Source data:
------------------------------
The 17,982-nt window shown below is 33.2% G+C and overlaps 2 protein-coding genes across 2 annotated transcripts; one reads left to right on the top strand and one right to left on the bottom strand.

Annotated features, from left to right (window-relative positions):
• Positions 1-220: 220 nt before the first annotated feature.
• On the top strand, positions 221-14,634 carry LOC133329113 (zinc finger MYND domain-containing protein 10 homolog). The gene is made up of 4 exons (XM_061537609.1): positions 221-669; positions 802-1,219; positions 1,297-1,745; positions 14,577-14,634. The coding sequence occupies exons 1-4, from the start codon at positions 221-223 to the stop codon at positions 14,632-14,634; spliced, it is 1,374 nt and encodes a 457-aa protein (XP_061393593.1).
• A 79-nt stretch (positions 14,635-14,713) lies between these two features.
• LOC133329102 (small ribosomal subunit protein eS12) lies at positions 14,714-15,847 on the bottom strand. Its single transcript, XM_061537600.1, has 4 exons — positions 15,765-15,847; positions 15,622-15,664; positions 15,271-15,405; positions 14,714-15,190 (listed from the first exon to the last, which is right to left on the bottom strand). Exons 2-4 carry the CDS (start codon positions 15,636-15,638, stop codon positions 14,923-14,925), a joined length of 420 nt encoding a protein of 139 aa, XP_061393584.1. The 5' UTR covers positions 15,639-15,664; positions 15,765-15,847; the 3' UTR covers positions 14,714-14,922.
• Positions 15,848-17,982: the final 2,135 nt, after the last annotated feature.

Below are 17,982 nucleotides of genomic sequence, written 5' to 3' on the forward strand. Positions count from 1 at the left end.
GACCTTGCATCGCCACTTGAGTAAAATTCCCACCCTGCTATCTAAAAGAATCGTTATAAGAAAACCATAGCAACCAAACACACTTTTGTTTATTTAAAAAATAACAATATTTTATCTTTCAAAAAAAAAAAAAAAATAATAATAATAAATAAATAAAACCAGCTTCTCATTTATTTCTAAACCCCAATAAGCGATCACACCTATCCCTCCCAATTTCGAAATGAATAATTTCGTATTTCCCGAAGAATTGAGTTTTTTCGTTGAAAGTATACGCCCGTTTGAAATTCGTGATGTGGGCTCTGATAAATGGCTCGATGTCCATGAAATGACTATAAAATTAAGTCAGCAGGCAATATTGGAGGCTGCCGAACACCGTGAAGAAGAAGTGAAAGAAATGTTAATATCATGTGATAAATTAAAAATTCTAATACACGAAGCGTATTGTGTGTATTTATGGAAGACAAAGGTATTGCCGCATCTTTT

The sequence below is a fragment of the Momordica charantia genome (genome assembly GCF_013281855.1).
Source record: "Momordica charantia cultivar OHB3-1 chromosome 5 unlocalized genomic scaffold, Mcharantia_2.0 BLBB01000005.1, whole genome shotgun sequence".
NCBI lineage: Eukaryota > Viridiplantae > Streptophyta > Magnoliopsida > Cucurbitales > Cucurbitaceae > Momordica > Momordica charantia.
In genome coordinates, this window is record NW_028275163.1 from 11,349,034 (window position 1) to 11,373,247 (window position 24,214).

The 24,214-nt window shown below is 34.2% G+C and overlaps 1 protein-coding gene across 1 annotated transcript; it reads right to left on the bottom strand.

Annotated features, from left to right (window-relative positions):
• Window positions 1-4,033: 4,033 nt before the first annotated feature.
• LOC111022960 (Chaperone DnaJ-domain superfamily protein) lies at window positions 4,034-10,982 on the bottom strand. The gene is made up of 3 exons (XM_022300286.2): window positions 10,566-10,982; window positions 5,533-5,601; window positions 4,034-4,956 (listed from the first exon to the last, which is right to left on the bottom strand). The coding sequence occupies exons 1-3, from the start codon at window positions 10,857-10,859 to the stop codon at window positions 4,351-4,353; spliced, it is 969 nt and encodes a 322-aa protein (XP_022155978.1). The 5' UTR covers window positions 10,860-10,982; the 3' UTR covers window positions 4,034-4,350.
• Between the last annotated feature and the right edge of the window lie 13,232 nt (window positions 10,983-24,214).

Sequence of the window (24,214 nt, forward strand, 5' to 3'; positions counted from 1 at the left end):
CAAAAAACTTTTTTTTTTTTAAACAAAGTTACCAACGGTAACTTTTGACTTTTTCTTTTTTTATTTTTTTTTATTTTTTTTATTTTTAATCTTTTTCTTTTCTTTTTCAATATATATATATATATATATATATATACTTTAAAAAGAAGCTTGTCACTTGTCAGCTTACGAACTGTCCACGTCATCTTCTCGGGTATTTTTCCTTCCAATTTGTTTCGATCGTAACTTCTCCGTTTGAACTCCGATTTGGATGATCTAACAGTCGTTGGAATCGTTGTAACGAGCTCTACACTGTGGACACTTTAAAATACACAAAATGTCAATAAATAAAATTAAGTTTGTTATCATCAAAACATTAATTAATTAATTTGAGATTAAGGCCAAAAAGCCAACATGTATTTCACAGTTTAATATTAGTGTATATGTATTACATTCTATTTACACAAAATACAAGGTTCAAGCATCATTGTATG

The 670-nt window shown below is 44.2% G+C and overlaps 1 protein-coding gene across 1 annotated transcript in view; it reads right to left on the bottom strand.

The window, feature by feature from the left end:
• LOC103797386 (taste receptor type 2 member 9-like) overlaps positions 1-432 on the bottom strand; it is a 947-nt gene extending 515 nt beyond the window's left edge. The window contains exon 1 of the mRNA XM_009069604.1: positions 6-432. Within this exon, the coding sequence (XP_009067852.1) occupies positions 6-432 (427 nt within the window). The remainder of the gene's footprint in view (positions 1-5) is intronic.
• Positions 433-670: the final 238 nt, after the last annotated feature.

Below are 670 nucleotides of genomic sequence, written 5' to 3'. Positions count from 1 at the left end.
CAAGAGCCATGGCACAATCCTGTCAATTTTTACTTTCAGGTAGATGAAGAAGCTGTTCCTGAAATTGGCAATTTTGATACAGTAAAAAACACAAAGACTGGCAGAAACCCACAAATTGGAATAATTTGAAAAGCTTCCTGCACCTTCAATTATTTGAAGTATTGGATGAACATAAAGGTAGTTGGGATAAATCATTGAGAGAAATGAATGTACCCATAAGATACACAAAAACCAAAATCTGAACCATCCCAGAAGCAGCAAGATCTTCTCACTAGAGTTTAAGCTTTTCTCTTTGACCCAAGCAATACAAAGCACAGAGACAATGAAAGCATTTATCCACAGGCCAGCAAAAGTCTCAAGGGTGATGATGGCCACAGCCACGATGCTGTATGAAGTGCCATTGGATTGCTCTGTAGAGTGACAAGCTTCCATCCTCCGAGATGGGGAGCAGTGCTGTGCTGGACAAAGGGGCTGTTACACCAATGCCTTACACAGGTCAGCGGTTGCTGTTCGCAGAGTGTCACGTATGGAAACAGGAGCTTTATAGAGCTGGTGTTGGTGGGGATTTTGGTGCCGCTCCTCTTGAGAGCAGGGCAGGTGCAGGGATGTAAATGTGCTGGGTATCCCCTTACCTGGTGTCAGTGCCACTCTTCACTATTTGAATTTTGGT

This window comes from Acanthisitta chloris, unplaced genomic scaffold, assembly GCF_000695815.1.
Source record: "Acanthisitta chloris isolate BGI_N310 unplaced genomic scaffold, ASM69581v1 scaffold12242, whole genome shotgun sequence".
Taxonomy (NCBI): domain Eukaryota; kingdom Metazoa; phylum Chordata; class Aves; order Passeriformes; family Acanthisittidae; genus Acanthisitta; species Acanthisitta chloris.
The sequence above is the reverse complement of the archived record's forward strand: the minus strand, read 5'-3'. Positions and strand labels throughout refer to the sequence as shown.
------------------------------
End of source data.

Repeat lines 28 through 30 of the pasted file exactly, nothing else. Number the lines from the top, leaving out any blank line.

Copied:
Source record: "Acanthisitta chloris isolate BGI_N310 unplaced genomic scaffold, ASM69581v1 scaffold12242, whole genome shotgun sequence".
Taxonomy (NCBI): domain Eukaryota; kingdom Metazoa; phylum Chordata; class Aves; order Passeriformes; family Acanthisittidae; genus Acanthisitta; species Acanthisitta chloris.
The sequence above is the reverse complement of the archived record's forward strand: the minus strand, read 5'-3'. Positions and strand labels throughout refer to the sequence as shown.